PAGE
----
It’s implemented using Firefox Social API. Facebook engineers use Firefox Social API API to create Facebook Messenger for Firefox so that’s why the UI are the same as what you’d expect to see in facebook.

This is especially good for me because I can chat with my friend on Facebook without going on Facebook and seeing other people’s updates. I can minimize the ticker windows to make sure I don’t see the constant updates. Frankly, spending too much time browsing my friends’ supposed wonderful fun-filled life makes me depressed.

Thai Mozilla Community exists

I’m surprised to see Thais anywhere besides in Thailand (We are a rare breed trust me! Thailand has no history of being severely affected by wars or other extreme hardship so Thai people rarely emigrate.) There are about 20 Thai contributors to the Mozilla project. Most of them are heavily involved in localization, translating UI labels, MDN and SUMO (Mozila suport webpage) from English to Thai. They are a really passionate and lovely bunch. They also showed me a page where all bugs related to Thai localization are located. @P’Noom, @P’Toei, @P’Pit, @P’Cheng, nice meeting you guys ka:)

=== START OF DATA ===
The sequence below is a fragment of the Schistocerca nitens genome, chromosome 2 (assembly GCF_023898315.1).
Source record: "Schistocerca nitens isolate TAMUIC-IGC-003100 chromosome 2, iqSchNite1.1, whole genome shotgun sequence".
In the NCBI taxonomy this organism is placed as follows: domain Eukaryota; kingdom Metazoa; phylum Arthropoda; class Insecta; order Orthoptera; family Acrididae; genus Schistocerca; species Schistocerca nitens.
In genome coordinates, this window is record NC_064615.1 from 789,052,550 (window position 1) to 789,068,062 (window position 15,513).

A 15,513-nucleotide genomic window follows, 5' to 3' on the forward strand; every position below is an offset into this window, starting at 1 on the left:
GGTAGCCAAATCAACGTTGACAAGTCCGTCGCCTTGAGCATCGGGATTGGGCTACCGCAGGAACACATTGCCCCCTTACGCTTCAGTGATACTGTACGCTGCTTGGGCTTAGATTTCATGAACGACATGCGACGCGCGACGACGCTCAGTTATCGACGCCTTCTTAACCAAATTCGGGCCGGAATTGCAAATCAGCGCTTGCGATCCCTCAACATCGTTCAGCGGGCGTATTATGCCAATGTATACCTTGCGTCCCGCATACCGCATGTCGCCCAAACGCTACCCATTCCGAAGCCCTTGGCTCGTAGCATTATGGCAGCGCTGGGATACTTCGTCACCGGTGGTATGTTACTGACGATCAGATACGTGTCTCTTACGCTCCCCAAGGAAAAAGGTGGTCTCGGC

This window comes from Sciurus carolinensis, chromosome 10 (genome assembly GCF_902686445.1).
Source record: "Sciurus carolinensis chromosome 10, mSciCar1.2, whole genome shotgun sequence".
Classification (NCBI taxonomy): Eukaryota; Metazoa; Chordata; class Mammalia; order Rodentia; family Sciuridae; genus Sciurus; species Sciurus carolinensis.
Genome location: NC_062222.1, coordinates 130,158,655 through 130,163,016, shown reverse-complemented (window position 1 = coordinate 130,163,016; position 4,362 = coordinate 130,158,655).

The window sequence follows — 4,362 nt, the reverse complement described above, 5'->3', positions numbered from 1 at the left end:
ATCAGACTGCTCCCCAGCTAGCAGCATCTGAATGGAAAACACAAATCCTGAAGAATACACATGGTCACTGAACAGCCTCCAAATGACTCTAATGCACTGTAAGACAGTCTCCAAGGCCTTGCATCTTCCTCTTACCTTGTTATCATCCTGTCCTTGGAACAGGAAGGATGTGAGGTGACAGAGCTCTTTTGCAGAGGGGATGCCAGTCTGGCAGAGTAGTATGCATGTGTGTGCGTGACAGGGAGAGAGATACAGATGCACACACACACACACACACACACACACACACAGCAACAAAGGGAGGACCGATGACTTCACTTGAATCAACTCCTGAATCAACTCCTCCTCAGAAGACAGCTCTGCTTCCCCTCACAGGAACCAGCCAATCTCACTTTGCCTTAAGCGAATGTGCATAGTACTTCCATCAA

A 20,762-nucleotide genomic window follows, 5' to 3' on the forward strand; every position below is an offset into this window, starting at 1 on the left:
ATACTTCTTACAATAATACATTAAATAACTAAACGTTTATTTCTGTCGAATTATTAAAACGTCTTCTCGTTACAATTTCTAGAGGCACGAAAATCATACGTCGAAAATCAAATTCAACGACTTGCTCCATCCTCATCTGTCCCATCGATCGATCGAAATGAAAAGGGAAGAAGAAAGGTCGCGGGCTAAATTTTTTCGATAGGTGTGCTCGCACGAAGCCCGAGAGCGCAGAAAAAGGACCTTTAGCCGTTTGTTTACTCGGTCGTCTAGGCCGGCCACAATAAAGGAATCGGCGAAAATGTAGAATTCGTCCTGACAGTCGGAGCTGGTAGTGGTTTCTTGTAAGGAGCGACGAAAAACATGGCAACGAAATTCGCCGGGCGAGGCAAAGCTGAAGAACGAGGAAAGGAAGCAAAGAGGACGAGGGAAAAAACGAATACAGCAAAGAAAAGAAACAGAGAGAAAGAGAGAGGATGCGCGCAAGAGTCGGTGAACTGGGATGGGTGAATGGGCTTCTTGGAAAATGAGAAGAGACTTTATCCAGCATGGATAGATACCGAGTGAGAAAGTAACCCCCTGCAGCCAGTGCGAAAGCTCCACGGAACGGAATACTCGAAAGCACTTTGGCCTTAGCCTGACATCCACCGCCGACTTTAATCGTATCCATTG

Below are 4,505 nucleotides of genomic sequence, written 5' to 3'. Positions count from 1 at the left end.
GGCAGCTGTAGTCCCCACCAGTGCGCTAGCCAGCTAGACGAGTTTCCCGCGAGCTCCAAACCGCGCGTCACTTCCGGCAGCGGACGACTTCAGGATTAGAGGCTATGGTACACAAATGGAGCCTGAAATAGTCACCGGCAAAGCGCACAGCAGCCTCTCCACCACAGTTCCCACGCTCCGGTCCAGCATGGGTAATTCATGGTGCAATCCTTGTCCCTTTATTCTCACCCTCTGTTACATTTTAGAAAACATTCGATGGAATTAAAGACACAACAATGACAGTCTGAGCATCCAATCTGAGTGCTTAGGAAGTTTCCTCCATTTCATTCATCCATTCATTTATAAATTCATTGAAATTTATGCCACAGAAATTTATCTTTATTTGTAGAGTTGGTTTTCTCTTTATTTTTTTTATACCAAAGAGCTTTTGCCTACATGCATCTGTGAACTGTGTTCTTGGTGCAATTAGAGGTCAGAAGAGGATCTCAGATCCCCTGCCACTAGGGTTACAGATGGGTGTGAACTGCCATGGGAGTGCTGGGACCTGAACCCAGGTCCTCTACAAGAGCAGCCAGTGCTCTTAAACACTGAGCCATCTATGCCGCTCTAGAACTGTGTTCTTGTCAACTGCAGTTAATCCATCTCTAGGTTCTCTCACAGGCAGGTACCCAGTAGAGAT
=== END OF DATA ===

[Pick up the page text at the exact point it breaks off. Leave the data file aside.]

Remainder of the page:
What I’m hoping to work on this December holidays.

  1. Fix this bug. Double-clicking a word in Thai would select the whole sentence because there is no space that separate one word from another.
  2. Make any app on this list for Firefox OS. I’m thinking of doing a basic epub reader or maybe do a doodle-jump clone on Firefox OS.
  3. Fix B2G bugs. There are so many good bugs to fix!

To wrap this up, MozCampAsia is just plain awesome. It’s so much fun and I learn a ton. Anybody can contribute to Mozilla. Start by searching for “good-first-bug” that interest you and follow this guide which will walk you through the whole process. See you at the next MozCampAsia:)